Security And Home Automation: Not-So-Strange Bedfellows

An integration-friendly security system lets you start with home protection and then add automation features.

When is a home security system not a home security system? When it’s a home automation system. The addition of home automation functionality to core home security systems is a serious trend that provides a number of discernible benefits to homeowners, security systems manufacturers, and the dealer channel.

According to Jeff Lyman, chief marketing officer for Vivint, a leader in “smart security,” there couldn’t be a smoother transition.

“Really, the home security system was the predecessor to the smart home,” notes Lyman. “The panel was the brains, you had the rudimentary wired sensors, and together they ultimately take action–or alert the user as to what specific action to take. Taking the basic security capability and adding in the ability to control lights, thermostats, shades, entertainment systems–it was not a huge technological jump.”

The tie between security and automation also represents a perfect marriage, adds Greg Rhoades, director of marketing, Security & Automation, at Leviton. “At Leviton, we feel the fusion of security and automation is a natural fit. The ability to press the Arm button at night and immediately lock all doors, lower all shades, ensure safety lighting is properly illuminated, and so much more is an incredible selling feature. The ability to receive free text or email alerts that your child has arrived home from school, and the ability to view a camera, are both very basic yet powerful safety functions.”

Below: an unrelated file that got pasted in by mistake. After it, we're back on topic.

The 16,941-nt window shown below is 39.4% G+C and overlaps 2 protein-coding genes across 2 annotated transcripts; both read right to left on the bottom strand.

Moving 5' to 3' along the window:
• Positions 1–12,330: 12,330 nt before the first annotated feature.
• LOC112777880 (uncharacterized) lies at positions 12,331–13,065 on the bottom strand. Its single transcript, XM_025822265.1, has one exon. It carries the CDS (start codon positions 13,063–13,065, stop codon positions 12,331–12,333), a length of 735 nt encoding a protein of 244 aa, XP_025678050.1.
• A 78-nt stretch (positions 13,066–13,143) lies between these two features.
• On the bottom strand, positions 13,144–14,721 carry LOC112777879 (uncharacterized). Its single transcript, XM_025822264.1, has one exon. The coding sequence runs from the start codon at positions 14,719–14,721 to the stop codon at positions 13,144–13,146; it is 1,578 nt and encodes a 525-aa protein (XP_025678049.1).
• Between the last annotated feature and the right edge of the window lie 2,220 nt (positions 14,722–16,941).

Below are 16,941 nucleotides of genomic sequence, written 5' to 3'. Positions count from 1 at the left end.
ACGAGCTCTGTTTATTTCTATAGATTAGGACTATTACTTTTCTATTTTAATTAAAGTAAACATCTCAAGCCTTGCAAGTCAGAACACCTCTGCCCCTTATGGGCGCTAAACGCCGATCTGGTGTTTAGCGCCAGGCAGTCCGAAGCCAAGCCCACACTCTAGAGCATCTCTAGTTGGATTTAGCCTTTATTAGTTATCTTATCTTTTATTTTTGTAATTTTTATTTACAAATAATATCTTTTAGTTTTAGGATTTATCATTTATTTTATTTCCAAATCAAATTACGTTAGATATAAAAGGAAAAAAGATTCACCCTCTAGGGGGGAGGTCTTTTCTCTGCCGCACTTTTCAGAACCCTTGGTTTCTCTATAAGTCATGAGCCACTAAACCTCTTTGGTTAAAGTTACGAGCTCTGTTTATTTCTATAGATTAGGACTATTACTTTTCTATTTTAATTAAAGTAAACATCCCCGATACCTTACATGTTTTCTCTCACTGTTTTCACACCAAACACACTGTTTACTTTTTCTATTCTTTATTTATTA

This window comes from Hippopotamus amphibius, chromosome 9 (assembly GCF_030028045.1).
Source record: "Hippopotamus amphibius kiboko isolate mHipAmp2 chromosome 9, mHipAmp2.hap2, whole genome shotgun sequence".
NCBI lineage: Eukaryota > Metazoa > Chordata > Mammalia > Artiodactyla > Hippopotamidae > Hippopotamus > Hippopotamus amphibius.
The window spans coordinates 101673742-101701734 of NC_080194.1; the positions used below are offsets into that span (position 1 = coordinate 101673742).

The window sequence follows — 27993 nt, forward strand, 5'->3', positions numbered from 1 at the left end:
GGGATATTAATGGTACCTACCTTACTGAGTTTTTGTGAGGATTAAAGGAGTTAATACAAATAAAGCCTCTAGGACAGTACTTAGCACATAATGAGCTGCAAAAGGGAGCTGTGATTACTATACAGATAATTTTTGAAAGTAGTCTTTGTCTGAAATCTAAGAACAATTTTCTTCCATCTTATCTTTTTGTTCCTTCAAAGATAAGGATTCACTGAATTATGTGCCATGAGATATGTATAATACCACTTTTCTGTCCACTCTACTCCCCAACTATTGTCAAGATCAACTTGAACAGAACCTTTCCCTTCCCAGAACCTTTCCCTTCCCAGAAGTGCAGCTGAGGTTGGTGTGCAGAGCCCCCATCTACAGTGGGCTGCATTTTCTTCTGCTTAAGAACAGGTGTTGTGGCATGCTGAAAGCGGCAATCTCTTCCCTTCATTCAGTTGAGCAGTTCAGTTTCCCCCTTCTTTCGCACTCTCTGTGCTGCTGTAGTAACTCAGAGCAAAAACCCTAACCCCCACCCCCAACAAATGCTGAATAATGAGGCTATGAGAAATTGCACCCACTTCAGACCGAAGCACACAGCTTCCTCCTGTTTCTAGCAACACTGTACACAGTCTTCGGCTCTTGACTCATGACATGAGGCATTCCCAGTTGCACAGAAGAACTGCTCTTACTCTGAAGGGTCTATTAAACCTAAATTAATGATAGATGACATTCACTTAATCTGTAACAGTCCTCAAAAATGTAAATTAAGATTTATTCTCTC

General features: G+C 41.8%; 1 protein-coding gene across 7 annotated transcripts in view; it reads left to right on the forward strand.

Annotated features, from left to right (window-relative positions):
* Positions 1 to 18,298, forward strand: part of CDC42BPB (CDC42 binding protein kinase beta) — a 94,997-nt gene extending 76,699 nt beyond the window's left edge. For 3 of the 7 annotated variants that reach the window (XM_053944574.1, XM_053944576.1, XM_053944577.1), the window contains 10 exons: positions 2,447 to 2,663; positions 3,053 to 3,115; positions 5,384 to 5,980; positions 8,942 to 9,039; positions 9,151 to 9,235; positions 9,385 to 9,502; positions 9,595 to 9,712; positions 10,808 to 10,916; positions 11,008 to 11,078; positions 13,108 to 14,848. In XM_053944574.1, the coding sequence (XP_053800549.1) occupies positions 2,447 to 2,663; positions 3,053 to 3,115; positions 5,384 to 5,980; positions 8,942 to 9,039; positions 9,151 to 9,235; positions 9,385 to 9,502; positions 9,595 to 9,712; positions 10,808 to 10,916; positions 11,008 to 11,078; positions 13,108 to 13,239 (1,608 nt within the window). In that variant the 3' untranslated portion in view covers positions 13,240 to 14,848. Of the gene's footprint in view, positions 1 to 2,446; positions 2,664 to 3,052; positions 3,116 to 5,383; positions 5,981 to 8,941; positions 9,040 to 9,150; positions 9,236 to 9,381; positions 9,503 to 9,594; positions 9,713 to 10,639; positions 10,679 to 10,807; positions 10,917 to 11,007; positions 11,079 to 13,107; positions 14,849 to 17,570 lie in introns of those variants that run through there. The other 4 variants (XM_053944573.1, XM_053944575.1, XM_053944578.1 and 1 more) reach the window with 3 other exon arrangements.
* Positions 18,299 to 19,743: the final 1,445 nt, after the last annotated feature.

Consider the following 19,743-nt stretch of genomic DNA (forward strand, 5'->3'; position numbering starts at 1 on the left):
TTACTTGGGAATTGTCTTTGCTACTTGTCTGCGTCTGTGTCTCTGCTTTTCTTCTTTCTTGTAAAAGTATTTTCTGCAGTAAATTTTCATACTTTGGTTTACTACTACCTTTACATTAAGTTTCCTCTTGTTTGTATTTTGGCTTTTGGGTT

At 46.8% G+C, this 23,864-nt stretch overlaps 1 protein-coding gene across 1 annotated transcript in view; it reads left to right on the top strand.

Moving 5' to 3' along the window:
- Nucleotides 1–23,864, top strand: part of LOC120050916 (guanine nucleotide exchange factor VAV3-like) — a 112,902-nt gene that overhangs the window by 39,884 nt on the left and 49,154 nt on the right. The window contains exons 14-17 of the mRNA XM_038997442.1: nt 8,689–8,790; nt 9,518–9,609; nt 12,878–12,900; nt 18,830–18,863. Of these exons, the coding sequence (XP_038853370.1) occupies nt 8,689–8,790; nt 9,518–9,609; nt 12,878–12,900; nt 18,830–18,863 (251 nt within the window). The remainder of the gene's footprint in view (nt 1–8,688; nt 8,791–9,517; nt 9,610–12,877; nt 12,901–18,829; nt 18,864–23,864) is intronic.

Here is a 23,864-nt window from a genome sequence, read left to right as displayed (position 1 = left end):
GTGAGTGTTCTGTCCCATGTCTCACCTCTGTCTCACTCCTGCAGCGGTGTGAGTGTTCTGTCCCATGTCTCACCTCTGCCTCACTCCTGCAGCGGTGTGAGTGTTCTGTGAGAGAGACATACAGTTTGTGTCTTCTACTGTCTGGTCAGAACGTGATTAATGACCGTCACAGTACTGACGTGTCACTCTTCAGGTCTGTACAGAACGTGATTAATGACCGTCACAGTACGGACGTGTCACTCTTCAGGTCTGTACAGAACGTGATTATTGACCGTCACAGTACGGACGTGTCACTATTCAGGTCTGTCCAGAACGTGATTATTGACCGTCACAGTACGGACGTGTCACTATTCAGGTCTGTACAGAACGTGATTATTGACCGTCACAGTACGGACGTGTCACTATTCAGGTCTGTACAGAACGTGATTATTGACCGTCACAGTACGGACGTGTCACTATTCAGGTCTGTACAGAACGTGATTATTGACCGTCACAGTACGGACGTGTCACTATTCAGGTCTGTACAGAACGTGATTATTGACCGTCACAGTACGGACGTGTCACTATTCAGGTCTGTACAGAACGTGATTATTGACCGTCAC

While some manufacturers have recently added home automation performance to their security offerings, Rhoades notes that the Leviton system has actually been an automation hub since 1985. What’s more, the company is expanding capabilities on both the security and automation fronts on a regular basis. For example, Leviton will soon make it possible for home systems integrators to weave the control of audio and video systems into its Omni line of security systems.